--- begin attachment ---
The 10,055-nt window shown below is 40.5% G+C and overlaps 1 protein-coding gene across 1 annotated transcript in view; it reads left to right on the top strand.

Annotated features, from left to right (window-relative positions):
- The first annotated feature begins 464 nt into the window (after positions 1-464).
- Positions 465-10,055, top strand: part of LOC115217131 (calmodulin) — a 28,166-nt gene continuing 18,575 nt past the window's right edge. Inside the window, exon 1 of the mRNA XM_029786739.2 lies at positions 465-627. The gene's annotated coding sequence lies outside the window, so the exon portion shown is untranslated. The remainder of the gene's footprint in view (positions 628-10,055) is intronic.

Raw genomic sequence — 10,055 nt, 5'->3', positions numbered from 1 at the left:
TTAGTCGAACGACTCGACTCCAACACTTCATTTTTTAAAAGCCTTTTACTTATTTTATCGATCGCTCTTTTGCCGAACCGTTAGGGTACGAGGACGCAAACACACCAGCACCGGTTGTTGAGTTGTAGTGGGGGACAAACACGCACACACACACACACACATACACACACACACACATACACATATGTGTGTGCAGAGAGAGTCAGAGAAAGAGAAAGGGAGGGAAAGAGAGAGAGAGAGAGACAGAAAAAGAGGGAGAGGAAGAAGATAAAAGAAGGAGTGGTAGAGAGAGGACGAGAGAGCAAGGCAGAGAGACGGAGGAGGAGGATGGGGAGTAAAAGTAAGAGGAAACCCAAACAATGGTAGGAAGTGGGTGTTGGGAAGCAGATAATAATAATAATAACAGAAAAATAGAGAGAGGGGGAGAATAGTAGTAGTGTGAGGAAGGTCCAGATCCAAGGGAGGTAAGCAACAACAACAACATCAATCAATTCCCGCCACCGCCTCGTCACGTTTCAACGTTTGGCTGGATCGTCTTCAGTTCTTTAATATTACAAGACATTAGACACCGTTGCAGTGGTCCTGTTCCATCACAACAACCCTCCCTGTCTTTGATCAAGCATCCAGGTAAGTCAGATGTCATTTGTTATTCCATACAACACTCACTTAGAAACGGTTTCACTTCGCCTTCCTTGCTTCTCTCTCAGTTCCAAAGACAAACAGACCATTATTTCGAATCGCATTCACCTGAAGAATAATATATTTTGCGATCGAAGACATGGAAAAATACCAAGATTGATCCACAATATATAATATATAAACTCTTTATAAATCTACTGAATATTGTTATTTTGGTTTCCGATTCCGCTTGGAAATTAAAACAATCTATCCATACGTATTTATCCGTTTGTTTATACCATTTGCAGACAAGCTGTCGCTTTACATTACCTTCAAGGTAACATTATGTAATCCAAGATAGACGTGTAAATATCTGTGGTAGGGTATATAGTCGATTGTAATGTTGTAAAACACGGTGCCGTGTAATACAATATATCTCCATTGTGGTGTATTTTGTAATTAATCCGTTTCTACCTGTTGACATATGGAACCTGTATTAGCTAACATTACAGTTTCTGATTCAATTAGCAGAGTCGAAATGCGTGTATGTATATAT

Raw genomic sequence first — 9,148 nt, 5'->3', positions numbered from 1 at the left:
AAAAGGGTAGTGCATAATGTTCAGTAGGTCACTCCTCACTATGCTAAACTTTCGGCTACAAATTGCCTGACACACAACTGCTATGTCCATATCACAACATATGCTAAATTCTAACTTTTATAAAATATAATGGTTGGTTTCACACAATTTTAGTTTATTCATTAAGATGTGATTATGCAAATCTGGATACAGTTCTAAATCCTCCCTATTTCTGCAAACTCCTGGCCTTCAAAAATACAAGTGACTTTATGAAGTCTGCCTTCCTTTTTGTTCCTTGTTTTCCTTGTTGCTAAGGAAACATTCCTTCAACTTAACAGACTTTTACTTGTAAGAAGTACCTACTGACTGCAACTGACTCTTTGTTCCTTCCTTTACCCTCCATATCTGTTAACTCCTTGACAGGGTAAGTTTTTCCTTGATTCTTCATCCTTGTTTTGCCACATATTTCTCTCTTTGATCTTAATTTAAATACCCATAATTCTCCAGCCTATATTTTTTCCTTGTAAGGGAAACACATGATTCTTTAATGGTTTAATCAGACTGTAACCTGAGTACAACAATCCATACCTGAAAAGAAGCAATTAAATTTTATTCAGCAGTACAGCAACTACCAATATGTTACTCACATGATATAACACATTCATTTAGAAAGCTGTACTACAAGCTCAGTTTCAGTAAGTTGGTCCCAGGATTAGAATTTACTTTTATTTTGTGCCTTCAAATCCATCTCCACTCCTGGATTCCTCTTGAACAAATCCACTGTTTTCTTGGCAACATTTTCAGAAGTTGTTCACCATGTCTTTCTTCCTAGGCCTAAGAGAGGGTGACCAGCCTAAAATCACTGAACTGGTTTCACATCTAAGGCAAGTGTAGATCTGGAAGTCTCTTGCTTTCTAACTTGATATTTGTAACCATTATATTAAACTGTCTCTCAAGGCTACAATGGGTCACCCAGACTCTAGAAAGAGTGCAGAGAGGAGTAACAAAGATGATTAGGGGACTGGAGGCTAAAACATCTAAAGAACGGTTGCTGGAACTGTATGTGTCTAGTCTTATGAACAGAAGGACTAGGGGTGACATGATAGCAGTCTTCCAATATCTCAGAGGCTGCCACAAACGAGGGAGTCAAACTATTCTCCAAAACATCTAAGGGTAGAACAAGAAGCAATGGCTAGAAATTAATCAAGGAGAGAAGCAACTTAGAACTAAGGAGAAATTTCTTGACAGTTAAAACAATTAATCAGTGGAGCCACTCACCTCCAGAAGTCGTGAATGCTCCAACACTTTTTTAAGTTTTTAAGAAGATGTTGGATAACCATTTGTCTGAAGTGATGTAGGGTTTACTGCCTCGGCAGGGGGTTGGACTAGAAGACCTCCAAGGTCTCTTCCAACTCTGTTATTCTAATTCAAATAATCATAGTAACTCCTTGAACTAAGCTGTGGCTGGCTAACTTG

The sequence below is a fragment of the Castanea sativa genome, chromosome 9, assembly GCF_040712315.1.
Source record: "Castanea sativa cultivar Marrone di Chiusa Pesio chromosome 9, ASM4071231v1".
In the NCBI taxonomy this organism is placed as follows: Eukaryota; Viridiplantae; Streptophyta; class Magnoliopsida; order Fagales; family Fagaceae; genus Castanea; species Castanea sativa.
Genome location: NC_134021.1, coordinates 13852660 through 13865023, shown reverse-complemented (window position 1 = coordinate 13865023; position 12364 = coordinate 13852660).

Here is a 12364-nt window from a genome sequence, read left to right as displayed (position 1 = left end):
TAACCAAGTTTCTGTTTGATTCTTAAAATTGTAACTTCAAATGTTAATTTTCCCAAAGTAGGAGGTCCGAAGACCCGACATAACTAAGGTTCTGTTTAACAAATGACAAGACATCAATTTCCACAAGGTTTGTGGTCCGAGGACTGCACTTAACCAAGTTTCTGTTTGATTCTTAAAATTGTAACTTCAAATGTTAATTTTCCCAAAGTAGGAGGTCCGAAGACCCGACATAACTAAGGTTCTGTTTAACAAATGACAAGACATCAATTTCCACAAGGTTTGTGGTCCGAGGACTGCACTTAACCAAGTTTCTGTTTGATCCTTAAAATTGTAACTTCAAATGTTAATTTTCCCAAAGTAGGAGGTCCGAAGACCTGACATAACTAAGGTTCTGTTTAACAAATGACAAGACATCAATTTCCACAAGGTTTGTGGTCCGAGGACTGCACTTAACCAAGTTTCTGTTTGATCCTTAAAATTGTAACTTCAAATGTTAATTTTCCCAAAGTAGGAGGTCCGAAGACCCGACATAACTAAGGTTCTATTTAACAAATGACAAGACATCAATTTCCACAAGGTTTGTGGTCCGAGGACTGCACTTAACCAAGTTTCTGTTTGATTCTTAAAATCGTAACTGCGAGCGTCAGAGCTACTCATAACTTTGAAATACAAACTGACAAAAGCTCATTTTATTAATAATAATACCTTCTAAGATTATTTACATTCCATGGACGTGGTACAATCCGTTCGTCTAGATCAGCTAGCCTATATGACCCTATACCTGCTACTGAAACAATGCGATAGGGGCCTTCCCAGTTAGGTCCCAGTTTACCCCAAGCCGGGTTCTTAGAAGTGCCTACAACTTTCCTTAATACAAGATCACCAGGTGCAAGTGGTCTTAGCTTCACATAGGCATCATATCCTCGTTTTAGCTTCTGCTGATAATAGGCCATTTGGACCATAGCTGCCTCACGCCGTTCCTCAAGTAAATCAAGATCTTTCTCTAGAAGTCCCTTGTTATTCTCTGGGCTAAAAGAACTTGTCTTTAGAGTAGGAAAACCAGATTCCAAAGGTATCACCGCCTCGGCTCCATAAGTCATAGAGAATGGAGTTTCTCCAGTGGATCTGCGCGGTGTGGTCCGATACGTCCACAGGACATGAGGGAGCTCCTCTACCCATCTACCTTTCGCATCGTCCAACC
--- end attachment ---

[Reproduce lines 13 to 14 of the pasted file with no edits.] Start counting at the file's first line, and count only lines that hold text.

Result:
Here is a 12364-nt window from a genome sequence, read left to right as displayed (position 1 = left end):
TAACCAAGTTTCTGTTTGATTCTTAAAATTGTAACTTCAAATGTTAATTTTCCCAAAGTAGGAGGTCCGAAGACCCGACATAACTAAGGTTCTGTTTAACAAATGACAAGACATCAATTTCCACAAGGTTTGTGGTCCGAGGACTGCACTTAACCAAGTTTCTGTTTGATTCTTAAAATTGTAACTTCAAATGTTAATTTTCCCAAAGTAGGAGGTCCGAAGACCCGACATAACTAAGGTTCTGTTTAACAAATGACAAGACATCAATTTCCACAAGGTTTGTGGTCCGAGGACTGCACTTAACCAAGTTTCTGTTTGATCCTTAAAATTGTAACTTCAAATGTTAATTTTCCCAAAGTAGGAGGTCCGAAGACCTGACATAACTAAGGTTCTGTTTAACAAATGACAAGACATCAATTTCCACAAGGTTTGTGGTCCGAGGACTGCACTTAACCAAGTTTCTGTTTGATCCTTAAAATTGTAACTTCAAATGTTAATTTTCCCAAAGTAGGAGGTCCGAAGACCCGACATAACTAAGGTTCTATTTAACAAATGACAAGACATCAATTTCCACAAGGTTTGTGGTCCGAGGACTGCACTTAACCAAGTTTCTGTTTGATTCTTAAAATCGTAACTGCGAGCGTCAGAGCTACTCATAACTTTGAAATACAAACTGACAAAAGCTCATTTTATTAATAATAATACCTTCTAAGATTATTTACATTCCATGGACGTGGTACAATCCGTTCGTCTAGATCAGCTAGCCTATATGACCCTATACCTGCTACTGAAACAATGCGATAGGGGCCTTCCCAGTTAGGTCCCAGTTTACCCCAAGCCGGGTTCTTAGAAGTGCCTACAACTTTCCTTAATACAAGATCACCAGGTGCAAGTGGTCTTAGCTTCACATAGGCATCATATCCTCGTTTTAGCTTCTGCTGATAATAGGCCATTTGGACCATAGCTGCCTCACGCCGTTCCTCAAGTAAATCAAGATCTTTCTCTAGAAGTCCCTTGTTATTCTCTGGGCTAAAAGAACTTGTCTTTAGAGTAGGAAAACCAGATTCCAAAGGTATCACCGCCTCGGCTCCATAAGTCATAGAGAATGGAGTTTCTCCAGTGGATCTGCGCGGTGTGGTCCGATACGTCCACAGGACATGAGGGAGCTCCTCTACCCATCTACCTTTCGCATCGTCCAACC